Virtual agents could augment human workers in online services at a time of mass unemploymentMay 2, 2020
It deserves more attention than it's getting in the 2020 presidential race.Dec 8, 2019
New research shows that no one is immune.Nov 20, 2019
Two parallel quests to understand learning — in machines and in our own heads — are converging.Aug 8, 2019
We're entering a new, robot-fueled tech boom .Jun 2, 2018
The impact of self-driving trucks would be felt in communities around the country — especially Trump country.Updated Jun 2, 2018
A Silicon Valley startup is using machine learning to create individualized fitness plans designed to reduce injury risk.
Why it matters: Musculoskeletal injuries are a major cause of lost time for both athletes and members of the military. A platform like Sparta Science that can leverage machine learning to identify weak points before an injury could result in major health care savings.
The U.S. must invest in research and development in artificial intelligence to stay ahead of China and other adversaries, argues a new paper penned by Reps. Will Hurd (R-Texas) and Robin Kelly (D-Ill.) and two research groups, shared early with Axios.
Why it matters: Reps. Hurd and Kelly, along with the Bipartisan Policy Center and the Center for a New American Security, are pushing forward a bipartisan plan at a time of high tension with China. The U.S. and China compete on 5G development, artificial intelligence and other advanced technologies.
While GPT-3 has earned ecstatic reviews from many experts for its capabilities, some critics have pointed out clear issues around bias.
Why it matters: As AI becomes more powerful and more integrated into daily life, it becomes even more important to root out the persistent problem of bias and fairness.
A new general language machine learning model is pushing the boundaries of what AI can do.
Why it matters: OpenAI's GPT-3 system can reasonably make sense of and write human language. It's still a long way from genuine artificial intelligence, but it may be looked back on as the iPhone of AI, opening the door to countless commercial applications — both benign and potentially dangerous.
CalypsoAI, a machine learning startup with its roots in the defense industry, has raised $13 million to help make government and corporate AI systems more secure and free of bias.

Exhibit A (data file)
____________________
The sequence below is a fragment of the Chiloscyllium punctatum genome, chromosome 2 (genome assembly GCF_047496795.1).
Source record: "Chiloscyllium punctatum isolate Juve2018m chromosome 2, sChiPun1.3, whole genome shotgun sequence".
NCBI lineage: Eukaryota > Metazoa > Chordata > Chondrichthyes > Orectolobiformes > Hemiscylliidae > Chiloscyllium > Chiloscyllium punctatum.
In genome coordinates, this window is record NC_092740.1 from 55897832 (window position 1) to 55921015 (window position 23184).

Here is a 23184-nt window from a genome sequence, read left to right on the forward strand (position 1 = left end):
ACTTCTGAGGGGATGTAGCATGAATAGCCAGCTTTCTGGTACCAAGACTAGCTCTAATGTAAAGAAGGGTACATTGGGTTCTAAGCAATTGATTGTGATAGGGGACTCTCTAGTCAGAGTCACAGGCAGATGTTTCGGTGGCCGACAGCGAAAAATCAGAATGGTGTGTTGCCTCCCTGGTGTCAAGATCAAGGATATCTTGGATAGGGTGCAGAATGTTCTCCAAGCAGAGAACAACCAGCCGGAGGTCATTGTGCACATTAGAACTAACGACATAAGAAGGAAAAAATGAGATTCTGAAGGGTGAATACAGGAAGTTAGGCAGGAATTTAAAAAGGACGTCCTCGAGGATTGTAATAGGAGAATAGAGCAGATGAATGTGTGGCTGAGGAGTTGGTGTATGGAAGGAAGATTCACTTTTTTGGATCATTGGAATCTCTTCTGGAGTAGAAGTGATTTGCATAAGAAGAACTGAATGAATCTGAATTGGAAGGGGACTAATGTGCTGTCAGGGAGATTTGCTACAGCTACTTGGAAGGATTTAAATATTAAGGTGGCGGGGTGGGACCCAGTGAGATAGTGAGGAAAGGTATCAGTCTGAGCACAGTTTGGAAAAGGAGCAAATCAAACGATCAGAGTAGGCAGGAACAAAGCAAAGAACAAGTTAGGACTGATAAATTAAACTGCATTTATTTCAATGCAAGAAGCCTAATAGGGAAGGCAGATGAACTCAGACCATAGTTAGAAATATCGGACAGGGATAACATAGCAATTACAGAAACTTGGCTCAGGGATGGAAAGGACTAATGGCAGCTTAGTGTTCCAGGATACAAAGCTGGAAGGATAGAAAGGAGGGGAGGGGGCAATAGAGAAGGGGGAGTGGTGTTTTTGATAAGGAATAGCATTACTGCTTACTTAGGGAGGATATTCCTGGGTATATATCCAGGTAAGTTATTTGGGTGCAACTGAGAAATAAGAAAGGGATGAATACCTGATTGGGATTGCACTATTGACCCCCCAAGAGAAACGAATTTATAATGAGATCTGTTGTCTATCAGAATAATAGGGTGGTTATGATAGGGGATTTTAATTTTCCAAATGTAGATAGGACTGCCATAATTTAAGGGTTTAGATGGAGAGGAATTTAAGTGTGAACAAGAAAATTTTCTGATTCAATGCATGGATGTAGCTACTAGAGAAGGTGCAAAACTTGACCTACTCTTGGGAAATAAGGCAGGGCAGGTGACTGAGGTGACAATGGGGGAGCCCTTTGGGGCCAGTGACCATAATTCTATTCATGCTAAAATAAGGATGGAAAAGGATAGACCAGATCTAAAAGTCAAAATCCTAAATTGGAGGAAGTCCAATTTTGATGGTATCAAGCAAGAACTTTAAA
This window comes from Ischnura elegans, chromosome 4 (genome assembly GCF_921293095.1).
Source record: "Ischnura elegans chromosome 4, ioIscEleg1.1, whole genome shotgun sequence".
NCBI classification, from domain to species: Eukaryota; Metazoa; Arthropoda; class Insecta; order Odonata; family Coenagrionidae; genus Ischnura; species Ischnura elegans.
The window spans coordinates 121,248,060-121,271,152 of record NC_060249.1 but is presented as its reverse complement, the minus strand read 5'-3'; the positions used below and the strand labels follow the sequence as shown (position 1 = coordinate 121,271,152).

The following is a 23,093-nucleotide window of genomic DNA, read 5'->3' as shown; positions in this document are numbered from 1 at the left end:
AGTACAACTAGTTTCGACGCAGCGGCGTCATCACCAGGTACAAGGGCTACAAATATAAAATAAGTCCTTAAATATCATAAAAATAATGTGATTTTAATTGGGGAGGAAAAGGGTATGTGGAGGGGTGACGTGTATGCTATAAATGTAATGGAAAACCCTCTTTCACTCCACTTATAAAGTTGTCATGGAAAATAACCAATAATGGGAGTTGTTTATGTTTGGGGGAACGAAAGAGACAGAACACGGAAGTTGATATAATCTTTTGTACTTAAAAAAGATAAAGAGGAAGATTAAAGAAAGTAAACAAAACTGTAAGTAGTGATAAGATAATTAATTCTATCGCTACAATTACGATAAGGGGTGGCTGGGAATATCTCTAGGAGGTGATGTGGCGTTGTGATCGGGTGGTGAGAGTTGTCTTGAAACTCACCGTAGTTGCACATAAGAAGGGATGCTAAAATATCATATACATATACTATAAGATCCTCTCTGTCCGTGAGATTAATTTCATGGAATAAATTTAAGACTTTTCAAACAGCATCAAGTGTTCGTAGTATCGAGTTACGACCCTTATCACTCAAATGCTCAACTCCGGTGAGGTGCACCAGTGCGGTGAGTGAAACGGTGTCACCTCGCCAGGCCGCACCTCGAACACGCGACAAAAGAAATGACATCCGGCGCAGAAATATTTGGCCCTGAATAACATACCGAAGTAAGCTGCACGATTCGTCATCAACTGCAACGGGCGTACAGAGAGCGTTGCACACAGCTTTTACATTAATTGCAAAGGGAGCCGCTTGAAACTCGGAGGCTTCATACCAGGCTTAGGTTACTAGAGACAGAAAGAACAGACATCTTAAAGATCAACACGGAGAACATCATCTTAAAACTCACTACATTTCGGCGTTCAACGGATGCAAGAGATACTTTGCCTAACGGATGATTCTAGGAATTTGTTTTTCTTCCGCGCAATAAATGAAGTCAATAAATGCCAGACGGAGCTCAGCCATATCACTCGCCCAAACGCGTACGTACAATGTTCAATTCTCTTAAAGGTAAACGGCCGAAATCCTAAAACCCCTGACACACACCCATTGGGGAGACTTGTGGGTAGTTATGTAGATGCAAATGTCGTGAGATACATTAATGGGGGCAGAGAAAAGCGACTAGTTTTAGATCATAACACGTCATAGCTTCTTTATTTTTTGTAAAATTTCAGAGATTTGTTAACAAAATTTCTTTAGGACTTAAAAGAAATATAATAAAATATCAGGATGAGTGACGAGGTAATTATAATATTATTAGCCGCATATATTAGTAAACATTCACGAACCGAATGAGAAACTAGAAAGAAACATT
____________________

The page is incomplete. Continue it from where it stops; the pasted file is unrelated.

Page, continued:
Why it matters: Making AI systems that are free from bias, secure and explainable are all key goals as the technology gets used for increasingly important tasks.
An AI algorithm is capable of automatically generating realistic-looking images from bits of pixels.
Why it matters: The achievement is the latest evidence that AI is increasingly able to learn from and copy the real world in ways that may eventually allow algorithms to create fictional images that are indistinguishable from reality.
A collaboration with Amazon Web Services (AWS) has helped Rhode Island survive an unprecedented torrent of unemployment claims.
Why it matters: While tech companies were well-positioned to pivot to digital-first business in the wake of the coronavirus lockdown, state governments faced paralysis. With the pandemic continuing and lockdowns potentially returning, states will need to innovate to keep their systems running.
A team of scientists has developed a technique that automatically makes written sentences more polite.
Why it matters: As the authors themselves note in the paper, it is "imperative to use the appropriate level of politeness for smooth communication in conversations." And what better to determine the appropriate level of politeness than an unfeeling machine-learning algorithm?
Researchers are calling for open and free access to U.S. court records and building an AI tool to analyze them.
Why it matters: Court records are publicly available but expensive to access and difficult to navigate. Freeing up that data — and using machine learning tools to make sense of it — would help make the justice system more just.
XPRIZE, a nonprofit organization that holds grand competitions to inspire innovation, announced this week that it would launch a $5 million contest to help retrain workers who lost employment to automation.
Why it matters: The pandemic has only accelerated the job-destroying effects of automation. As the U.S. looks to put tens of millions of people back to work, truly big solutions will be needed.